5. The Elderly - Leviticus 19:32 “You shall stand up before the gray head and honour the face of an old man, and you shall fear your God: I am the Lord
  6. Widows - 1 Timothy 5:3 "Honour widows who are truly widows."
  7. Everyone - 1 Peter 2:17 "Honour everyone."    
You see, once we recognise who God is and who we are in him, it changes the way we relate to others. When I see myself as a child of God, who is holy and blameless, then I have to recognise that in other christians too. If I consider myself made in the image of God, I have to consider others made in his image too. Does that mean everyone gets it right all the time? No. But it does mean that even when I disagree with something I have to do it in a way that honours God, myself and other people. "Honour is not based on performance, it is based on identity." (Simon Holley, King's Arms Bedford).

I'm just gonna look at a few in a bit more detail. We'll start with parents... there will always be situations or outcomes where you disagree with your folks, especially as a teenager. There is a great quote by Mark Twain:  
“When I was a boy of 14, my father was so ignorant I could hardly stand to have the old man around. But when I got to be 21, I was astonished at how much the old man had learned in seven years.”  
The choice you need to make when dealing with these situations is realising that honouring your parents is the best outcome for everyone. You may disagree and you can certainly discuss differences, but ultimately you acquiesce because they are your parents and you are called to honour them. Even the worst parents need to be honoured, because like your relationship with God, it is not about performance - it is about identity. If they are your parents, regardless of situation and circumstance, they deserve honour. That's difficult at times, you may not even know your parents, but God gives us the grace we need.

Secondly, honouring widows. In New Testament times, the widow's were the bottom of societies ladder. So when Paul tells us to honour widows, he basically is calling us to honour the poor. God challenges us with honour. He doesn't call us to honour the easy people. We are called to honour everyone, especially the down and outs and the unlovable. We are called to show love, kindness and respect to the people that society tries to ignore. We are called to honour the poor. (For a long, but great message on remembering the poor, check out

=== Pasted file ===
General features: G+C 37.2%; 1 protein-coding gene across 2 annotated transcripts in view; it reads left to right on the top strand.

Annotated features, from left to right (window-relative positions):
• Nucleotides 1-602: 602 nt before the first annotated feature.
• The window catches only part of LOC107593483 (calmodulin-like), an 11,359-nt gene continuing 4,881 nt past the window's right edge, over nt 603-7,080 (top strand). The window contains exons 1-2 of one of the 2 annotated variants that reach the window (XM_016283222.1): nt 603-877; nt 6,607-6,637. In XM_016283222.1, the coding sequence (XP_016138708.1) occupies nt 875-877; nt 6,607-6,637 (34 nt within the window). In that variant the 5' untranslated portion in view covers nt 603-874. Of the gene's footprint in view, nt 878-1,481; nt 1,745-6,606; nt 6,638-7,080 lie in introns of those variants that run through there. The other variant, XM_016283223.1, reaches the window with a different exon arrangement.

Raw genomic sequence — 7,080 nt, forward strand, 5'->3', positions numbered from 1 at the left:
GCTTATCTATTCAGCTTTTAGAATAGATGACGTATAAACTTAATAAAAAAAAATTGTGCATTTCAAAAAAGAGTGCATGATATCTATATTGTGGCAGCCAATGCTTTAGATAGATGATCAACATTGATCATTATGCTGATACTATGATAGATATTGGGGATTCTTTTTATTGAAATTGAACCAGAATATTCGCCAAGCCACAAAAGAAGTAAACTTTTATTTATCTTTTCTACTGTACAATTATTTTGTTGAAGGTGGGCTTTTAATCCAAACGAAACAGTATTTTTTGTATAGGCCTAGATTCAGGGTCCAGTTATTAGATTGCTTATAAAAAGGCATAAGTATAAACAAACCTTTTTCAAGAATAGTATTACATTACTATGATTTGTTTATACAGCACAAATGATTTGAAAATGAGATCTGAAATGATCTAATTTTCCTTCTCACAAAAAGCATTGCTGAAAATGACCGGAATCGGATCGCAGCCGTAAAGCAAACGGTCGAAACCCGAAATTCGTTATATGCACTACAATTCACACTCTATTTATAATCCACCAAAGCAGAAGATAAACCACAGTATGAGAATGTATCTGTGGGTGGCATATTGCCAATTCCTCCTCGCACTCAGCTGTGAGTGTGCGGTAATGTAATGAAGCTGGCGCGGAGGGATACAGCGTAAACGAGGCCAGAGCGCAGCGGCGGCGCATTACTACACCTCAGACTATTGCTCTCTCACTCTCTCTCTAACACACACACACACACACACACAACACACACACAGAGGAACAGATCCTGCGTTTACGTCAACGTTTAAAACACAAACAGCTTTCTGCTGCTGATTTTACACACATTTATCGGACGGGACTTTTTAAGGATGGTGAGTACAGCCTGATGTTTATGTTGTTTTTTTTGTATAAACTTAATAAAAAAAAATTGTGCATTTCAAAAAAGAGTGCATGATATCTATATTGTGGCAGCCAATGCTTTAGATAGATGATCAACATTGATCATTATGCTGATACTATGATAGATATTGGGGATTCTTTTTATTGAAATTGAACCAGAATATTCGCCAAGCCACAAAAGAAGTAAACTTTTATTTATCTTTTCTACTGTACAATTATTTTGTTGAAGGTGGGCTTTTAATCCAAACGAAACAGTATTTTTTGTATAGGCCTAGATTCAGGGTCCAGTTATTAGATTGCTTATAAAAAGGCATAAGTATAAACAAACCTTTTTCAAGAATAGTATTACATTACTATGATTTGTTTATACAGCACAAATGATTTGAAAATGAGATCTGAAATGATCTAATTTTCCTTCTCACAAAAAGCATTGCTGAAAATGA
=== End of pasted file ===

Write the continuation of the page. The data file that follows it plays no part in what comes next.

Thirdly, honour everyone. Easy to say, harder to do. That means honouring the annoying driver who pulls out in front of you. It means honouring the old lady on the bus that smells. It means honouring that person at school who talks about you behind your back. Honouring people is not about being walked over and 'nice' to everyone. It is realising that everyone else has a story, like you and deserves to be treated with dignity and respect; realising that everyone else is imperfect, just as you are. We all get it wrong sometimes. Actually, we all get it wrong often.

The world doesn't hold honour in high regard. You only have to listen in on conversations, read the news or watch tv and you quickly see dishonour. That's our challenge as christians. It's to be in a place where the Holy Spirit, guides and prompts us to respond to people as Jesus would rather than how the world does. It's where we realise that we have been given grace upon grace and need to give that to others. It's about understanding that people don't have to earn honour and respect, they deserve it for just being people, made in the image of God. 

Biblical honour reminds me a lot of the maori idea of mana. When we treat people well, we not only increase our mana, but we also build up theres. Honour begets honour. If we want this world to start treating each other better, we need to follow God's example and show honour to all people. Especially those who don't appear to deserve it...

Wednesday, 4 June 2014

Revisiting Spirituality (Part 1): God the Spirit and Spirituality

Introduction - God the Spirit, and Spirituality

The topic of spirituality has always been a foreign one for me at the least. Foreign, not only because I don't quite fully understand what spirituality is, but also, it isn't something we read in the newspaper or talk comfortably about on a general basis. But it is my interest to express my relationship with the spirit alongside the bible in order to deliver one approach to spirituality, and how it is applicable even in public. For the sake of irony (see next heading), I don't want people to misinterpret this blog as a direct finger point 'do this' because it's not at all. As it is just a yarn; one expression of one interpretation.